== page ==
Prior to trial, Skinner sought to suppress the search of the motorhome, alleging that the agents’ use of GPS location information emitted from his cell phone was a warrantless search that violated the Fourth Amendment. His suppression motion was denied and Skinner was convicted by a jury on two counts related to drug trafficking and one count of conspiracy to commit money laundering in the United States District Court for the Eastern District of Tennessee. Skinner was sentenced to 235 months imprisonment.
Skinner appealed his conviction to the United States Court of Appeals for the Sixth Circuit, in part relying on recent Supreme Court precedent in United States v. Jones, 565 U.S. ____(2012), where the Supreme Court ruled that officers violated the constitution when they physically placed a GPS tracking device on a vehicle without a warrant, thus trespassing, and then monitored the suspect’s movement for 28 days. Skinner again argued that the use of GPS data emitted from his phone amounted to a warrantless search in violation of the fourth Amendment.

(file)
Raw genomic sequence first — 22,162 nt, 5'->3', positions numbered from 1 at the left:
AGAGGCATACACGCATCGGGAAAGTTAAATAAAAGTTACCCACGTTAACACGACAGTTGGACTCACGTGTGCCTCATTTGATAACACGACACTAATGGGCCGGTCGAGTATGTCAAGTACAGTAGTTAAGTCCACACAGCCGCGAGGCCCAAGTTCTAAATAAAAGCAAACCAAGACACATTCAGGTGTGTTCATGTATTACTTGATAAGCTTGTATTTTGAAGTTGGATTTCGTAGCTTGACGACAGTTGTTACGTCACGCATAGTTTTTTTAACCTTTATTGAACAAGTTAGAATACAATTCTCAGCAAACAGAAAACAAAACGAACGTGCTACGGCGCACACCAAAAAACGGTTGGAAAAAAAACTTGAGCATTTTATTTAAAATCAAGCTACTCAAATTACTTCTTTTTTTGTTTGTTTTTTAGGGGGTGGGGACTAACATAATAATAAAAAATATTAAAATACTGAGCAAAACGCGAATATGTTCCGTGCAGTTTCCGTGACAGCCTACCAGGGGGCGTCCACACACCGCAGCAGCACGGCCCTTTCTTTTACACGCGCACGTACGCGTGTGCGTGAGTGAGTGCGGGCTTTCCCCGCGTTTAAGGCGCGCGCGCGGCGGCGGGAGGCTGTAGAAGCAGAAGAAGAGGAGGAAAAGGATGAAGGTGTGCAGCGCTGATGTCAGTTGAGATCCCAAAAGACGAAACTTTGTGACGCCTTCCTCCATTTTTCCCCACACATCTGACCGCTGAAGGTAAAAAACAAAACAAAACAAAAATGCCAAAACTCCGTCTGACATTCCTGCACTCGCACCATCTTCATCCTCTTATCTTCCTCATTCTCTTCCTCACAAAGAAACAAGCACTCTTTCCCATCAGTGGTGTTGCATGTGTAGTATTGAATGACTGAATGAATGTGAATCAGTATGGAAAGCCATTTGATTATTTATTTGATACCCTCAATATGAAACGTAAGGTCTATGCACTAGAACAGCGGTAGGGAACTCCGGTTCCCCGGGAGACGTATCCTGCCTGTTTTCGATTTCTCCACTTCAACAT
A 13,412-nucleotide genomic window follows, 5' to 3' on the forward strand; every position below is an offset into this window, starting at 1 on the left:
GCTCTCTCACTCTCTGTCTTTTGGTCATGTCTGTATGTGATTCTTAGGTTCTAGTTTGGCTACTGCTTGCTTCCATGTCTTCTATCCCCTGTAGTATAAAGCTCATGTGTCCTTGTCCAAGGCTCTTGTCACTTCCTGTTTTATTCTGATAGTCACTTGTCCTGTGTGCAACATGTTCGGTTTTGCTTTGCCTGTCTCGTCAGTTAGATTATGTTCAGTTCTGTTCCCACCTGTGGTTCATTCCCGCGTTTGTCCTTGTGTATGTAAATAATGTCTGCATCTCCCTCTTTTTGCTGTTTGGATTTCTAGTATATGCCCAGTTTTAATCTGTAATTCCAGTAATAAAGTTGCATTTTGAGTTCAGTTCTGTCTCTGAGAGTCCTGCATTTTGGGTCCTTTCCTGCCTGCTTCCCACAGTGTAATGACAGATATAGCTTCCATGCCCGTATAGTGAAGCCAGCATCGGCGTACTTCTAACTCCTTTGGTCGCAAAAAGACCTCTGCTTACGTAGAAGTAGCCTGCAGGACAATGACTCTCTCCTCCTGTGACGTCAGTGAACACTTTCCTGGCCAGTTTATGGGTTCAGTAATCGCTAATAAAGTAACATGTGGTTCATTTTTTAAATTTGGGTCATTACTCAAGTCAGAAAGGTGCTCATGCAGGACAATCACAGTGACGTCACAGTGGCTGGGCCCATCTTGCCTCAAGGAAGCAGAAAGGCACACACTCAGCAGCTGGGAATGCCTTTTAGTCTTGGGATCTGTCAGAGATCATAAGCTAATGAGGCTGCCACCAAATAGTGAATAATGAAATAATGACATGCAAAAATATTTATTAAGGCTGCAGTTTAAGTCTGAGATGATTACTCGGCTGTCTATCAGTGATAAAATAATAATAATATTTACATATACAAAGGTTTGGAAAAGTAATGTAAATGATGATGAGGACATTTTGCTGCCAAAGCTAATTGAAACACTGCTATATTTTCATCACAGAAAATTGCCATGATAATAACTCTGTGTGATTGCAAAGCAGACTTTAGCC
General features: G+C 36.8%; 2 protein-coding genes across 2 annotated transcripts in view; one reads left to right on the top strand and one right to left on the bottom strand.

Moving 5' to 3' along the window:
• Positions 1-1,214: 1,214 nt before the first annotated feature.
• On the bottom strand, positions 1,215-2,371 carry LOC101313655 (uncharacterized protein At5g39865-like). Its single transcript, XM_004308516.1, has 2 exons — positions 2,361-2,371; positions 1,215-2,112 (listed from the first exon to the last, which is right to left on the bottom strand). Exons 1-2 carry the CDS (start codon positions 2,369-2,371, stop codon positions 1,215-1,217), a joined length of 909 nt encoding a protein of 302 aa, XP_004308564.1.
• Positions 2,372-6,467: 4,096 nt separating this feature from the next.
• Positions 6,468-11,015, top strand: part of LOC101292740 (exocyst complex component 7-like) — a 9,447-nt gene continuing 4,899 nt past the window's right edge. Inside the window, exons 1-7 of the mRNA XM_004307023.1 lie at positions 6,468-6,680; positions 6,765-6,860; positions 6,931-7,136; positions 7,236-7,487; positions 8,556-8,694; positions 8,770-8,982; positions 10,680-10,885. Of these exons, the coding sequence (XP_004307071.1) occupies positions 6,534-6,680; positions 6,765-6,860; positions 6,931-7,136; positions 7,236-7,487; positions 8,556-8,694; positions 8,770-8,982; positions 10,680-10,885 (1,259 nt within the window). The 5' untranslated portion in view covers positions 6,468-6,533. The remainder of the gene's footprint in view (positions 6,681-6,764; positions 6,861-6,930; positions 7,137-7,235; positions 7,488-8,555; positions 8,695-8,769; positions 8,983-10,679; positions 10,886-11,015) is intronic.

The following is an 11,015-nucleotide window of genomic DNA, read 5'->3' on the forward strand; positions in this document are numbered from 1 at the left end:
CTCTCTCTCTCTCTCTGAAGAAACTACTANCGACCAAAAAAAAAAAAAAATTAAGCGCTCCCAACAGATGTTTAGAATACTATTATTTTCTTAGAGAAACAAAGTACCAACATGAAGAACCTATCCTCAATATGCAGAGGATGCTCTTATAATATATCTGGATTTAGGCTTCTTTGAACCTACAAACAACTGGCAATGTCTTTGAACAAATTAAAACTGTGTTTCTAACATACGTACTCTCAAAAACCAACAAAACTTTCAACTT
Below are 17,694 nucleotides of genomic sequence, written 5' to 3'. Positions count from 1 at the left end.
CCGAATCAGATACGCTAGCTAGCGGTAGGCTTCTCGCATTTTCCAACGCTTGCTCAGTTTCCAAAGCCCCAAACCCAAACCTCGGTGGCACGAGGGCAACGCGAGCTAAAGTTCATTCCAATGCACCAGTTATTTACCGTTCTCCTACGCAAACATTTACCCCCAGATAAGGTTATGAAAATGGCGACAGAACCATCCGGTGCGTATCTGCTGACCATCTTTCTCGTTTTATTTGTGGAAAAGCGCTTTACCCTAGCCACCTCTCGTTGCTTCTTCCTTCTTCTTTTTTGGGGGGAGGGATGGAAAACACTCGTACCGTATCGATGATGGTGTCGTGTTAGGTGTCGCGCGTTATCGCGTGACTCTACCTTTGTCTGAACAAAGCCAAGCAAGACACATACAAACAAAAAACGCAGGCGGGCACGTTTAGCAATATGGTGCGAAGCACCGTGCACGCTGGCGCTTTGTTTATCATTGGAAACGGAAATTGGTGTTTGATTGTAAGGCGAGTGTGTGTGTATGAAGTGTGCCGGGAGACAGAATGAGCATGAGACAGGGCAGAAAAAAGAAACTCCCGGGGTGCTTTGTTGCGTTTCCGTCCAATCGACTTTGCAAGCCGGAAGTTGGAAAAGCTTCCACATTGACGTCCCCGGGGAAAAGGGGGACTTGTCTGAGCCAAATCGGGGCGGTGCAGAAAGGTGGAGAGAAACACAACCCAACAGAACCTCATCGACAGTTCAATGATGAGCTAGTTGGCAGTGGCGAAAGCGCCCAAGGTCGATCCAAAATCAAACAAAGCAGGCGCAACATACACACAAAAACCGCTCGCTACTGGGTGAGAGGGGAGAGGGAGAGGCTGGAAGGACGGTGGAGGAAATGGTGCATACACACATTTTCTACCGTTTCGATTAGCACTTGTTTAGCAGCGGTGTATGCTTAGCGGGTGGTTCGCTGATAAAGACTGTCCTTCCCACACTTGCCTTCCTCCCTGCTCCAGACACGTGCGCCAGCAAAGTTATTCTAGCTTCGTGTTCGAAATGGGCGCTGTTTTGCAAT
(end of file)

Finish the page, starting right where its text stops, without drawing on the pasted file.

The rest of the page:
The court of appeals held that there was no reasonable expectation of privacy in the GPS data emitted by a pay-as-you-go mobile phone. The court of appeals restated Supreme Court precedent from United States v. Knotts, 460 U.S. 276 (1983), stating that a “person traveling in an automobile on public thoroughfares has no reasonable expectation of privacy in his movements from one place to another.”
The court of appeals also relied upon precedent from United States v. Forest, 355 F.3d 942 (6th Cir. 2004), where DEA agents were visually trailing a suspect, lost sight of him, and then pinged his phone to re-establish his location and visual surveillance. Although the DEA agents in Forest “were not able to maintain visual contact with [the defendant’s] car at all times, visual observation was possible by any member of the public. The DEA agents simply used the cell-site data to ‘augment the sensory faculties bestowed upon them at birth,’ which is permissible under Knotts.”